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Germany’s stagflation explained – what to expect

Published on by Shreya

Recent events, including the pandemic and the Russia-Ukraine war, have presented significant challenges for the global economy, with several countries grappling with the repercussions of a widespread recession. Germany, renowned for its robust economic performance, was not immune to these adverse effects. The 2023 recession has had a profound impact, affecting a number of aspects of its economy.

  • Germany’s GDP fell by 0.1% in the first quarter of 2023, after a decline of 0.4% in the fourth quarter of 2022. A recession is commonly defined as two successive quarters of contraction.

  • The second quarter was flat compared to the first, showing no signs of recovery from the winter recession and establishing Germany’s place as one of the world’s weakest major economies.

Germany’s GDP growth in the first half of 2023 was much less than anticipated, with consumer spending affected by real wages dropping and exports restrained by external demand. The European Commission has significantly reduced its former growth estimates and now expects the German economy to decline by 0.4% in 2023.

A variety of factors contributed to this downturn, including global economic trends, geopolitical tensions and domestic challenges.

This article explores some of the reasons for the economic downfall of Europe’s largest and the world's fourth-largest economy and what the future likely holds.

Factors contributing to the recession in Germany

a. Impact of inflation: Severe inflation has had a negative impact on German consumers, reducing their purchasing power and expenditure.

    • Germany's inflation rate, calculated as the change in the consumer price index (CPI) from one year to the next, was 6.1% in August 2023. The inflation rate was 6.2% in July 2023.

    • Food prices increased by 9.0% y/y i n August 2023. Although the increase in food costs moderated considerably (July 2023: +11.0%), certain food groups continued to see price increases that were noticeably more than the increase in general inflation.

b. Decline in consumer spending: Despite a slight slowdown in inflation, German customers are still exceedingly cautious and hesitant to pay too much for goods they have had access to at far lower pricing for years because of discount merchants.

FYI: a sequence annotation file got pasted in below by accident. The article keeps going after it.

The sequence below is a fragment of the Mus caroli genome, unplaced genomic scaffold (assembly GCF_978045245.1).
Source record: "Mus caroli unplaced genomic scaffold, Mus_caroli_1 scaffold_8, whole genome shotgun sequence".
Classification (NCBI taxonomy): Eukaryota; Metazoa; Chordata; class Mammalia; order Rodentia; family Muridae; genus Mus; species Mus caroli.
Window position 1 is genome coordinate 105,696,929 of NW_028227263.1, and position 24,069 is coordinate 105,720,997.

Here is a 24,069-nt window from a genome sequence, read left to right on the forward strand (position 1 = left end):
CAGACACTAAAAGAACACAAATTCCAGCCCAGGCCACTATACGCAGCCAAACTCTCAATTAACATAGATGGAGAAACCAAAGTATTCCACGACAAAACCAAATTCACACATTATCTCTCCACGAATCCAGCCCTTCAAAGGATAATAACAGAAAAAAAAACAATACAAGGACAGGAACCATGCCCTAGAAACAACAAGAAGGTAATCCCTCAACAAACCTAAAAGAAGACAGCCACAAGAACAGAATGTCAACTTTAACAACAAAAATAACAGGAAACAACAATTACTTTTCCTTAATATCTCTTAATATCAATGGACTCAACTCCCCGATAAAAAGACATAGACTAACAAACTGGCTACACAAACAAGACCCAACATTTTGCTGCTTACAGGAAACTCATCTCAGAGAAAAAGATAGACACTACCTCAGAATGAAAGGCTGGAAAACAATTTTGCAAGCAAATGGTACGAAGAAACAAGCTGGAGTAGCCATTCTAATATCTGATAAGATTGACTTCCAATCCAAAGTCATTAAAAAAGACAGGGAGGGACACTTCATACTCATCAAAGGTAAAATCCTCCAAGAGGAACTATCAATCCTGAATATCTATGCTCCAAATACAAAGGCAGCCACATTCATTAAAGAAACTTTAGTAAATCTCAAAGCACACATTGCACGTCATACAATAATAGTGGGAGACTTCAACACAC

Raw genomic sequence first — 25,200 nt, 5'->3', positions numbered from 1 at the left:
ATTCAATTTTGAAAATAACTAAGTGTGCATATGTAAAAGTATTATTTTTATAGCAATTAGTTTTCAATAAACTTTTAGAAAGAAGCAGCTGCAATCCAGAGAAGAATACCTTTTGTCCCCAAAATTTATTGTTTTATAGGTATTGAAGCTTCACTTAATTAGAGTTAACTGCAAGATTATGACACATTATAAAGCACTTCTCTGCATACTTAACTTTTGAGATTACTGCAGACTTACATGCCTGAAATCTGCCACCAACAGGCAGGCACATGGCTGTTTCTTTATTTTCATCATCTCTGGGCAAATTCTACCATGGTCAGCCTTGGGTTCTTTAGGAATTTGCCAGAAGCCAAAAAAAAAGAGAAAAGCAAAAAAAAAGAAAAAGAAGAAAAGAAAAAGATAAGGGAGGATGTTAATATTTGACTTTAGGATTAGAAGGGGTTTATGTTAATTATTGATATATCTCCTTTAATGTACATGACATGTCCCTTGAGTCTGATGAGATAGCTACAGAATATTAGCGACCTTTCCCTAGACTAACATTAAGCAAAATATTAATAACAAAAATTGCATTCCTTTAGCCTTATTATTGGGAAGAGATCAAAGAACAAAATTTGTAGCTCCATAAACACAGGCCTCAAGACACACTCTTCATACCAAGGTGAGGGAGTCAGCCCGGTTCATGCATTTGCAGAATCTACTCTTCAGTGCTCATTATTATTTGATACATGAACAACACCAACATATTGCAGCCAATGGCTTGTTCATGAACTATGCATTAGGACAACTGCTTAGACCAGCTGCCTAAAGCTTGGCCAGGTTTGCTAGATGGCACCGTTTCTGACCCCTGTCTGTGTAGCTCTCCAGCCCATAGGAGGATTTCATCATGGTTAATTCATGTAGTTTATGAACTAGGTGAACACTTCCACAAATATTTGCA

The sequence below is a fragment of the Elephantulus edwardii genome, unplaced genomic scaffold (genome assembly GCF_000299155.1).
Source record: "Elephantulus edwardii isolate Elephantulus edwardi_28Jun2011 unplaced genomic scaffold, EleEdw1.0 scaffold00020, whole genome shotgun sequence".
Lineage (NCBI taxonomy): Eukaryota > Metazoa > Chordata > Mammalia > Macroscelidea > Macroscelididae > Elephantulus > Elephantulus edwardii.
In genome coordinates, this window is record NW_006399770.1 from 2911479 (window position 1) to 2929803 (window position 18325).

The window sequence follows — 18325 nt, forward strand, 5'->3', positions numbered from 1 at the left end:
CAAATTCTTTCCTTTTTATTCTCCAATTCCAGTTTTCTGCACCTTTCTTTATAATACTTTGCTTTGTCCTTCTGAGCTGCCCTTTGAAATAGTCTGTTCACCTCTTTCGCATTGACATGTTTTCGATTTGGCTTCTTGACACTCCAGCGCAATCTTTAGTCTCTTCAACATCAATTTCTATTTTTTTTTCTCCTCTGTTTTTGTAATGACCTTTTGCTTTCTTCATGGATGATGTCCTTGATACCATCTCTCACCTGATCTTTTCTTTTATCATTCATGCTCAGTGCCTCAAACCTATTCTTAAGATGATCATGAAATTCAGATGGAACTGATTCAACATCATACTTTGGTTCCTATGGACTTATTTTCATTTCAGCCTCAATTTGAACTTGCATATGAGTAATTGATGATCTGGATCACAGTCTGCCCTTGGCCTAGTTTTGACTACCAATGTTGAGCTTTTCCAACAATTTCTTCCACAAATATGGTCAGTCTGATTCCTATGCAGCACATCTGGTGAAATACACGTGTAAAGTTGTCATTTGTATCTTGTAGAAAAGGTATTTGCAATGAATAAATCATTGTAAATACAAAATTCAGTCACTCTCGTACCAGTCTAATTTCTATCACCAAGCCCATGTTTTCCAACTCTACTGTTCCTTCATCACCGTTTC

• After adjustments, private consumption spending fell for two straight quarters – by 1.0% in 4Q22 and 0.3% in 1Q23, pointing to a decline in consumer activity. Private consumption remained stagnant in 2Q23.

    • The fundamental cause of the decline, according to Germany's Minister for Economic Affairs Robert Habeck, is the country's long-standing reliance on Russian energy and the abrupt halting of this supply following Russia’s invasion of Ukraine.

c. Reduction in government spending: Government spending decreased by 0.2% in 4Q22 and 1.9% in 1Q23, primarily due to the phasing-out of state-financed pandemic-related initiatives, such as testing and vaccines, which reached a record high at the start of 2022 amid efforts to combat the spread of the Omicron virus

d. Insufficient recovery factors: Despite developments, including an uptick in industrial output and China's reopening, the economy continued to experience supply-chain disruptions that kept it in a recessionary danger zone.

    • Germany had a trade deficit of c.EUR4.53bn in May 2023 as a result of importing c.EUR13.2bn worth of goods from China while exporting c.EUR8.72bn worth of goods to China. Germany's exports fell by c.EUR492m (-5.34%) – from c.EUR9.21bn to c.EUR8.72bn from May 2022 to May 2023 – while its imports fell by c.EUR-4.19bn (-24%) – from c.EUR17.4bn to c.EUR13.2bn.

e. Increase in energy prices: The German economy suffered as a result of the large increase in energy prices during the winter half-year, driven by Germany’s heavy reliance on Russian energy.

    • In August 2022, Germany's primary source of Russian gas, the Nord Stream 1 pipeline, was shut down by Russia.

f. Impact of recession in other Eurozone countries: The economic prognosis for the Eurozone has been impacted negatively by the recession in Germany and the ongoing inflationary pressures. The general picture for the Eurozone indicates a difficult route ahead, necessitating cautious economic management and policy measures to encourage growth and handle inflation-related concerns; certain nations, such as France and Spain, are expected to perform better than predicted.